As a kid, my friends and I used to play around with the question “Which three items would you bring to a desert island?” I just preferred to picture the islands themselves. There is something undoubtedly fascinating about a piece of land fully surrounded by water. Thankfully, there is no need to travel far for that island feeling. Here in Germany, we have plenty of islands to discover in the North Sea and Baltic Sea.
Nordstrand: Let’s stay connected
To be precise, Nordstrand is technically a peninsula because of its connection to the mainland. Its residents, however, still consider themselves islanders. Surrounded by the national park Wattenmeer in Schleswig-Holstein, Nordstrand is particularly popular with cyclists.
Insider tip: A coffee break at the patisserie Engelmühle. Rent one of the many holiday homes if you want to stay longer, e.g. to take a ferry over to Pellworm.
Pellworm: More sheep than grains of sand
Looking for some peace and quiet? Pellworm is your destination. Open countryside, a green coastline and more sheep than an insomniac could count in a whole night. The deck chairs and green spaces for sunbathing create a beach atmosphere, even without the sand.
Insider tip: Watch the fishing boats leave for crab fishing at the little harbour of Tammensiel. Or visit the old lighthouse, a popular wedding spot.
Amrum: Truly natural
Nature lovers look no further. A big part of the island is a nature reserve and besides impressive dunes, Amrum has one of the biggest beaches in Europe, called Kniepsand. It is perfect for long bike rides and hiking tours.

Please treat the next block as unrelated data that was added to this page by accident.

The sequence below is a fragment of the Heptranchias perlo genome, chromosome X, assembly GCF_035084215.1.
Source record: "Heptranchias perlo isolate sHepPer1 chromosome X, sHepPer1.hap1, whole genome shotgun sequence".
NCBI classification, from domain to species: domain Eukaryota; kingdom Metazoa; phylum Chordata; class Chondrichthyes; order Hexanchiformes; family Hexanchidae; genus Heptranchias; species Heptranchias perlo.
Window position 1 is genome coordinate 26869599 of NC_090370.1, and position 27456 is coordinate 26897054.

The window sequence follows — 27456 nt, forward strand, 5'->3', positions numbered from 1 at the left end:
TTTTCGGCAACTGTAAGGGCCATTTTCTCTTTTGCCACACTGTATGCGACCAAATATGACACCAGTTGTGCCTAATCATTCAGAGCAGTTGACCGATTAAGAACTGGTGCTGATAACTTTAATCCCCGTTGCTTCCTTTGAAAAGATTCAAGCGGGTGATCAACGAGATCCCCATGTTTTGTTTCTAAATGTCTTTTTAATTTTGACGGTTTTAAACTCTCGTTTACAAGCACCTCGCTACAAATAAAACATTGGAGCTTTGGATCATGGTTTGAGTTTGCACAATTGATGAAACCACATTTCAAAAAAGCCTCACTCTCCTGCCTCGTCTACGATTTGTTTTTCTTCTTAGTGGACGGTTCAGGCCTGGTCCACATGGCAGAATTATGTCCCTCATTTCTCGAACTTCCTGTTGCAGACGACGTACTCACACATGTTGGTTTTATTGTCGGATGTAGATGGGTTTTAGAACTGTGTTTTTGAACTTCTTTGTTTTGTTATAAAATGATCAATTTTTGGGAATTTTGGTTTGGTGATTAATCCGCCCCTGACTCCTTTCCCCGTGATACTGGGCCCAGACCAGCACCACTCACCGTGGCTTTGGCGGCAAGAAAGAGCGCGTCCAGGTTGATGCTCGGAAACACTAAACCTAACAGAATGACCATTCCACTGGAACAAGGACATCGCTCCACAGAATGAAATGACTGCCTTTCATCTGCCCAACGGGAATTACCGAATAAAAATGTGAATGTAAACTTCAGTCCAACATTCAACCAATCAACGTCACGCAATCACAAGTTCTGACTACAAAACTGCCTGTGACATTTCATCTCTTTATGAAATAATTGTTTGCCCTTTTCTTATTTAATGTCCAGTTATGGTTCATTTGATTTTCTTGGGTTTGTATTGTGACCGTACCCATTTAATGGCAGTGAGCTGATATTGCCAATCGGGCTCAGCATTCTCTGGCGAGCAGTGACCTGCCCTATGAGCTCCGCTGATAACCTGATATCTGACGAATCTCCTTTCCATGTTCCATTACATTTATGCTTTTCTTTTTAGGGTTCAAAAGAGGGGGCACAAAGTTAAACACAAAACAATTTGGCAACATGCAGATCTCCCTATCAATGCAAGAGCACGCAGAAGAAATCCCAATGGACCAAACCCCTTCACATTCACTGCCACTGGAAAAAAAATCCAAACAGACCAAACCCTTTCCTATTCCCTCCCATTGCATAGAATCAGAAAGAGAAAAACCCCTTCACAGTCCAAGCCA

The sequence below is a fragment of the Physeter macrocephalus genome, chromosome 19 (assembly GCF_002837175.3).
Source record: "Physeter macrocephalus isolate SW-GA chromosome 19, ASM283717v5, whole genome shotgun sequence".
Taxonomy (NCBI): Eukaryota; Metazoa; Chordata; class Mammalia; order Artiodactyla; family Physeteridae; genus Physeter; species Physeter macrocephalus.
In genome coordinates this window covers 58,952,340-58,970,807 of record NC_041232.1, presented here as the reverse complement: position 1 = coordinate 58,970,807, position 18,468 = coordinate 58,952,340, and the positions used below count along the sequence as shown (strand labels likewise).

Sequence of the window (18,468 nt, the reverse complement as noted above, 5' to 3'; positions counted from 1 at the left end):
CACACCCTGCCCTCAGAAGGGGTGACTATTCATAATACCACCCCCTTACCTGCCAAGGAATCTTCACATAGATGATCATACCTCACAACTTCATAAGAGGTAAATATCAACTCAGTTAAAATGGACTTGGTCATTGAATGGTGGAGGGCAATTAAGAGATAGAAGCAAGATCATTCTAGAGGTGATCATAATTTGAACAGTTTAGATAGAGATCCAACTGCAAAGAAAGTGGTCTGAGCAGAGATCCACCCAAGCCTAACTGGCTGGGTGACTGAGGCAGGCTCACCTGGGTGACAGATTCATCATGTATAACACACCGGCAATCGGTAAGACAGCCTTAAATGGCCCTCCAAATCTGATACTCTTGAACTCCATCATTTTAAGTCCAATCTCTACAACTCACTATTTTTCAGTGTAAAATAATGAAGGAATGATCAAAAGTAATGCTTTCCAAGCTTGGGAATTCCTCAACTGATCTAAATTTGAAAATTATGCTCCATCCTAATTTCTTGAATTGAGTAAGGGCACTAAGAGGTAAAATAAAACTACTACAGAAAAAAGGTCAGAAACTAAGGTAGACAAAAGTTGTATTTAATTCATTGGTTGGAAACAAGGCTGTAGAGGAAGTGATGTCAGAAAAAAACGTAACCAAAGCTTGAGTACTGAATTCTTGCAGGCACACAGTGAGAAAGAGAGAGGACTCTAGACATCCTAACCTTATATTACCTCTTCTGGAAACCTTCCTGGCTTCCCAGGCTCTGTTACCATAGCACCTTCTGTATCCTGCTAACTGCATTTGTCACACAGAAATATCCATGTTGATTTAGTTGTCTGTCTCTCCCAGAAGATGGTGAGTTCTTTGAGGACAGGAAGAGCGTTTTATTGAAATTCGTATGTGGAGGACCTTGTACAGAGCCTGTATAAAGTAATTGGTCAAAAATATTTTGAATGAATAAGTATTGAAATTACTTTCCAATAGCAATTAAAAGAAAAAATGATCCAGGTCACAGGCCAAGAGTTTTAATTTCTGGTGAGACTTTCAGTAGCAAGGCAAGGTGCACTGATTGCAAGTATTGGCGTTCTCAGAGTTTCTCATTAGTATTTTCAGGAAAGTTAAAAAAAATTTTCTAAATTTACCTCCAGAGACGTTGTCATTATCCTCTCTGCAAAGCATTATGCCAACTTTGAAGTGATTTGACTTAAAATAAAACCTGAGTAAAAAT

Sylt: There is two sides to everything
Widely known for its beautiful landscapes, Sylt has turned into a tourist hotspot over the years, leaving it very crowded at times. Insider recommendations for the best places to see and be seen are spread fast among the mainland’s high society, who flock to the island on the weekends. Nonetheless Sylt is worth a visit, especially off-season. The artificial Hindenburgdamm causeway provides easy access to the island by car and train, to visit the numerous beaches, dunes, valleys and gourmet restaurants.
Insider tip: Rent a Sylt Loft for an overnight stay. The exclusive holiday apartments are very modern and stylish.
Föhr: The Frisian Caribbean
The urban and rural features of Föhr blend with its green swamplands, white beaches and a mild climate thanks to the gulf stream, making the island a popular holiday destination with families. Its lovely main town, Wyk, was founded in 1819 and is considered Schleswig-Holstein’s first coastal resort in the North Sea.
Germany’s only deep-sea island is about 60km away from the mainland. Helgoland is mostly famous for its huge cliff called Lange Anna, its colourful lobster shacks (previously sheds and workshops) and the Lummencliff with its various bird species.
Insider tip: Between December and January the grey seals, Germany’s largest predatory animal, give birth to their cubs. A very special event to witness.
Hamburger Hallig: A part-time island
In the middle of a nature reserve, Hamburger Hallig tidal island provides a full-on island experience on a part-time basis. The only “Hallig” in the North Sea accessible by bike, this unique place is completely cut off from the mainland once the tide comes in.
Insider tip: The restaurant Hallig Krog is a great spot to pass the time until the road is dry for a return to the coast.
Fehmarn: Let’s move it to the east side
The federal state of Schleswig-Holstein’s only island in the Baltic Sea is a sunny paradise for lovers of water sports, cyclists and families. That special island flair sets in as soon as guests cross the Fehmarn-Sund bridge, leaving the mainland and its hectic pace behind.
Insider tip: Grab a space on one of the many benches in front of the Meereszentrum marine centre; a perfect spot for shark watching.